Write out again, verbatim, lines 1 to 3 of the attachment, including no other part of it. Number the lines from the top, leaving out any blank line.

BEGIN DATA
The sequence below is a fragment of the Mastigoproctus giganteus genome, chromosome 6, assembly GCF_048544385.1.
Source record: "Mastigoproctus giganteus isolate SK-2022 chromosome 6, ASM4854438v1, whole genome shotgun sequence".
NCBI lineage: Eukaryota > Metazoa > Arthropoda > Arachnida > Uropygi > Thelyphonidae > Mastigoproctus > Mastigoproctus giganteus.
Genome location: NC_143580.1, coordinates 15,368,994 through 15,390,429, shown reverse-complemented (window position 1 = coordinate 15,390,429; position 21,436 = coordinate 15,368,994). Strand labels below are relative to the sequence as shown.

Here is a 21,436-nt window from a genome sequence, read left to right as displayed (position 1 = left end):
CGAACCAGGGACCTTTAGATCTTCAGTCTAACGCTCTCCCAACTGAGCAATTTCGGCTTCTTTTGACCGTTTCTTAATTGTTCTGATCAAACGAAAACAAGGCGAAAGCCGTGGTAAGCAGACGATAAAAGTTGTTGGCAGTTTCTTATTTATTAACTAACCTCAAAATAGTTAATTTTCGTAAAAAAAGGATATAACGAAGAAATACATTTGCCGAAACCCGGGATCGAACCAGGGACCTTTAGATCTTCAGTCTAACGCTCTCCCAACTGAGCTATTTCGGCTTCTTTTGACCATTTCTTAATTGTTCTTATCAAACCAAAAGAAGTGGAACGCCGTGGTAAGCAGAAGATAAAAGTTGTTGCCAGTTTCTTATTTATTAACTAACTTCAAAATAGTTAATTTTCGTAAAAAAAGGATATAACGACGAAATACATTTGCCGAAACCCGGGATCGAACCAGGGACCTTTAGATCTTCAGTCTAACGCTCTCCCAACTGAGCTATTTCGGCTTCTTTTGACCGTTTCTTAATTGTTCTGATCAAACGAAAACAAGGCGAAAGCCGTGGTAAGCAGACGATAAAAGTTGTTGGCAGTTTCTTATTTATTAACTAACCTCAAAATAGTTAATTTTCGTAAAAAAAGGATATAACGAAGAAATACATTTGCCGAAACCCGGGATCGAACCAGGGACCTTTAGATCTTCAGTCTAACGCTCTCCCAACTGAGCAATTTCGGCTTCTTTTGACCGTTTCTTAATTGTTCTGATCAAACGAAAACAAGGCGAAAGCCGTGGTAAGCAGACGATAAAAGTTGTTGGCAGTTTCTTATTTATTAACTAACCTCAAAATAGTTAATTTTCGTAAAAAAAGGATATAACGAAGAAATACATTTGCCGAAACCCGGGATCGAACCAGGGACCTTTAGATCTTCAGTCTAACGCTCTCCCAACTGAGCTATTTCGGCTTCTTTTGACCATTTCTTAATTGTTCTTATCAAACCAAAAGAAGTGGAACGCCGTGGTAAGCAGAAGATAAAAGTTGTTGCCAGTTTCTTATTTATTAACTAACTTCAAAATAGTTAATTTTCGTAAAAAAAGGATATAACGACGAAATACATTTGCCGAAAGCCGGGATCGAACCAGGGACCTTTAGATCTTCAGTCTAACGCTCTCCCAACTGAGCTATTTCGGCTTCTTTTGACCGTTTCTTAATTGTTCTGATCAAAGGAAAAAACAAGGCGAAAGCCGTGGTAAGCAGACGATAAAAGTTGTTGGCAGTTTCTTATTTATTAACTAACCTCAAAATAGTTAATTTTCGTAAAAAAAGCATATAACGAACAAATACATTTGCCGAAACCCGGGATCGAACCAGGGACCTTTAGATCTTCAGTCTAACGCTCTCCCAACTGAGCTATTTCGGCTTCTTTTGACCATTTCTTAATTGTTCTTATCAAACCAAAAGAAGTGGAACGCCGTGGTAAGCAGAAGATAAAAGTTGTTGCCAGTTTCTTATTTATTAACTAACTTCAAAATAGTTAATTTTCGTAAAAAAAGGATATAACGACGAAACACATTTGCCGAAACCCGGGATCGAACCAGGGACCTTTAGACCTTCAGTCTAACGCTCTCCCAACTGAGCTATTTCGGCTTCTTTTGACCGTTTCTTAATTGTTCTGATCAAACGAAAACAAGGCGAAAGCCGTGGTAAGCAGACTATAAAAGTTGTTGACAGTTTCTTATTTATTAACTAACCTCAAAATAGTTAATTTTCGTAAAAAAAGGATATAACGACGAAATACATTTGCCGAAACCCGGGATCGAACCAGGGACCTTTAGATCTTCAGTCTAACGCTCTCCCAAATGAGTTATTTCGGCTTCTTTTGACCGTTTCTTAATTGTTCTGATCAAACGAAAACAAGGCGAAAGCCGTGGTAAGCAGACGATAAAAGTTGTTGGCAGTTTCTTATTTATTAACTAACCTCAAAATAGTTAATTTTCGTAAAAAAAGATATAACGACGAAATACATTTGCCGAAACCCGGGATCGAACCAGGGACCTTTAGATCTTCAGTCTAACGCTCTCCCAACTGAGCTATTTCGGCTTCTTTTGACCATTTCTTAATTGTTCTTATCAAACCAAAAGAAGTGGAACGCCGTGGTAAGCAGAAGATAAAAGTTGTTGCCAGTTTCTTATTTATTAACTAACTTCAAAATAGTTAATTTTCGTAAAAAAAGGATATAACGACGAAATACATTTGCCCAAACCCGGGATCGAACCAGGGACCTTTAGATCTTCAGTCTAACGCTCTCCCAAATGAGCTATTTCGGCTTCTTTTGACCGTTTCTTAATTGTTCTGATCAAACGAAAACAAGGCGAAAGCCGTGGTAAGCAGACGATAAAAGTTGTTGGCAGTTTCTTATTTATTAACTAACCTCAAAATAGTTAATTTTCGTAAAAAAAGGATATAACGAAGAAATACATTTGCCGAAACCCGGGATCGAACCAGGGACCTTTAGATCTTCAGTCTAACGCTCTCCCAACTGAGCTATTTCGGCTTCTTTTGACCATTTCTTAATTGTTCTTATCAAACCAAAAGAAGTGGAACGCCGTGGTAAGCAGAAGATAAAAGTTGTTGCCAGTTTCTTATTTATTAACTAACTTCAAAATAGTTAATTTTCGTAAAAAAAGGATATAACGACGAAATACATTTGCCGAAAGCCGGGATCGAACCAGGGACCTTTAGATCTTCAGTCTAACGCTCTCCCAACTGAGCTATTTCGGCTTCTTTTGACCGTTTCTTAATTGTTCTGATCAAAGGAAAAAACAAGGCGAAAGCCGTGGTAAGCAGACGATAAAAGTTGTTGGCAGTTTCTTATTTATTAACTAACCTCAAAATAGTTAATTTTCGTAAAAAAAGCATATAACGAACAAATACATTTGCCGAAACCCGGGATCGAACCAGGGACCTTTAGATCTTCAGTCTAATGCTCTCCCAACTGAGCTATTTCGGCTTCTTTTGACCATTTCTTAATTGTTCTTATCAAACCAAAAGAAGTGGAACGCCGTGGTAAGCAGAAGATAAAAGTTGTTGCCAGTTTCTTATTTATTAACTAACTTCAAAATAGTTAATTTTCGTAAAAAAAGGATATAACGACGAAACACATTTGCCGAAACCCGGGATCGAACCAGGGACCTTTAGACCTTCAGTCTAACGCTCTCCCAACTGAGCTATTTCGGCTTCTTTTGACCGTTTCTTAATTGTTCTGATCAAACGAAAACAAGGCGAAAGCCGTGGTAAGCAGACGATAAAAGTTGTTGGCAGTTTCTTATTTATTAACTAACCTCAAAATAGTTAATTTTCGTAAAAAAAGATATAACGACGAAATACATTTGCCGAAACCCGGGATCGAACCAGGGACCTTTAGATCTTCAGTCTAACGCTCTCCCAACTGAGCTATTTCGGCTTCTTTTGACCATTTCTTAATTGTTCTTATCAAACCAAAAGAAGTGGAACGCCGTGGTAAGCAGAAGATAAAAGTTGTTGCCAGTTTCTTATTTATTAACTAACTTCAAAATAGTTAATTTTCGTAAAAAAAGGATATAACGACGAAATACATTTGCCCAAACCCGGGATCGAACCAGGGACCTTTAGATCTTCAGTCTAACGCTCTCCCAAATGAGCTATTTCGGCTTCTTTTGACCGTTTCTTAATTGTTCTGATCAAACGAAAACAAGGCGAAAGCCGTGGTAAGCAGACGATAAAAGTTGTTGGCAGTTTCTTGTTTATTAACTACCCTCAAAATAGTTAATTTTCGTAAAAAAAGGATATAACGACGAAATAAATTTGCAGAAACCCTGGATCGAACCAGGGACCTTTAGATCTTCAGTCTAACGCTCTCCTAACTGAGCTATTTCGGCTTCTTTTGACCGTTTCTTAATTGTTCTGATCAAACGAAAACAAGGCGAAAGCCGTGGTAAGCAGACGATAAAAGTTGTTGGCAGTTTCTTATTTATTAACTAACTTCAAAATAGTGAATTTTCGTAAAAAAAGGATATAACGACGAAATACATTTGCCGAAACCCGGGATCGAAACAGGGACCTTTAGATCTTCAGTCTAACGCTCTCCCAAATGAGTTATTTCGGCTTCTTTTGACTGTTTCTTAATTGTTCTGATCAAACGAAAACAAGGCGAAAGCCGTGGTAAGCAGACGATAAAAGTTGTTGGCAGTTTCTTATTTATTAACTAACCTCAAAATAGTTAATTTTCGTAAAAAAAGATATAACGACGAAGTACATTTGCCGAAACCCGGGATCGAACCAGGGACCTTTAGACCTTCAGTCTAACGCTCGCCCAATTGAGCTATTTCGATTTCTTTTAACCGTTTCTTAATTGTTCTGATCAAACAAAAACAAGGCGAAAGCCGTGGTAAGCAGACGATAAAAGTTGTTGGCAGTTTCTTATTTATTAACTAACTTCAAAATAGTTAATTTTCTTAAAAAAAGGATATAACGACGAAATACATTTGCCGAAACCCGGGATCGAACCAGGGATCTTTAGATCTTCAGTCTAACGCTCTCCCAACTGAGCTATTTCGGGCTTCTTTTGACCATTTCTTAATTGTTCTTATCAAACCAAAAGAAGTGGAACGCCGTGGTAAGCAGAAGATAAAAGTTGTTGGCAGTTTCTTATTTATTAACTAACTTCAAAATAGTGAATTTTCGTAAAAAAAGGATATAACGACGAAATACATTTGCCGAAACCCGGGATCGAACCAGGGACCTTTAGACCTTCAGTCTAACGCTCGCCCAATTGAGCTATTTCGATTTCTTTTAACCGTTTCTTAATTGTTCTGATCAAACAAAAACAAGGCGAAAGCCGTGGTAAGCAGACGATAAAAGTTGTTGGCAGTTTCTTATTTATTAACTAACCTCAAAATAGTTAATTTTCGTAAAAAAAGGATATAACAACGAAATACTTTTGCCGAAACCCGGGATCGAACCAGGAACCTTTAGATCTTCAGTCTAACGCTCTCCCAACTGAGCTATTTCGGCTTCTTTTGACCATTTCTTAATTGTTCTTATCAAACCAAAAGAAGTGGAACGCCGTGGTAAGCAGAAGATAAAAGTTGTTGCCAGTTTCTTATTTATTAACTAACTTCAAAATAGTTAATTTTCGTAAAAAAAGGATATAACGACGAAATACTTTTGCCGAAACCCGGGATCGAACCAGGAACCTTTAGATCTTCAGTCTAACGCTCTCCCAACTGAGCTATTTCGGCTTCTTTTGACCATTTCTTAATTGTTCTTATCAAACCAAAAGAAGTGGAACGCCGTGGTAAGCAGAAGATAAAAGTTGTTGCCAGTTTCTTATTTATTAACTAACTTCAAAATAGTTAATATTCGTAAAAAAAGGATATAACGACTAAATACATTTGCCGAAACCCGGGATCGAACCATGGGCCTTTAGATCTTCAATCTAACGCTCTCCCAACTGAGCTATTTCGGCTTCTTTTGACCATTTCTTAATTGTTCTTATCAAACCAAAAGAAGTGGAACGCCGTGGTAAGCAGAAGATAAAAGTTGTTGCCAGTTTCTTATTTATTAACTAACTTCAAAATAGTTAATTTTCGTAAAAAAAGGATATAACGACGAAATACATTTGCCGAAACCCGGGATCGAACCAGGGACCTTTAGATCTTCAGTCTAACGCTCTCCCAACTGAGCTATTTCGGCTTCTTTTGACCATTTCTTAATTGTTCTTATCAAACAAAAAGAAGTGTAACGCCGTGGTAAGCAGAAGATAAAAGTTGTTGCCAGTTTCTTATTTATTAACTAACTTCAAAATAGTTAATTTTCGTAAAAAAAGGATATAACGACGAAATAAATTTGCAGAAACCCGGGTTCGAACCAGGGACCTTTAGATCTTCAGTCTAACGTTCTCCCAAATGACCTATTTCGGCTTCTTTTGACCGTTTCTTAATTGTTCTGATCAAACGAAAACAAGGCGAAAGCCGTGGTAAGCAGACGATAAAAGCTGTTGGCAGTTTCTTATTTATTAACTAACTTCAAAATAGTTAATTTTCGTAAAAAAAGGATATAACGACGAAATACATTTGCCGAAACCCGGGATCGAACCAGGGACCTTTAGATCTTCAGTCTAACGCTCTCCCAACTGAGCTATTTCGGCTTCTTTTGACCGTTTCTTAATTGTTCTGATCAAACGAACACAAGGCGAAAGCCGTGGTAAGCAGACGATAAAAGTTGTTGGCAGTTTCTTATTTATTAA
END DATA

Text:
The sequence below is a fragment of the Mastigoproctus giganteus genome, chromosome 6, assembly GCF_048544385.1.
Source record: "Mastigoproctus giganteus isolate SK-2022 chromosome 6, ASM4854438v1, whole genome shotgun sequence".
NCBI lineage: Eukaryota > Metazoa > Arthropoda > Arachnida > Uropygi > Thelyphonidae > Mastigoproctus > Mastigoproctus giganteus.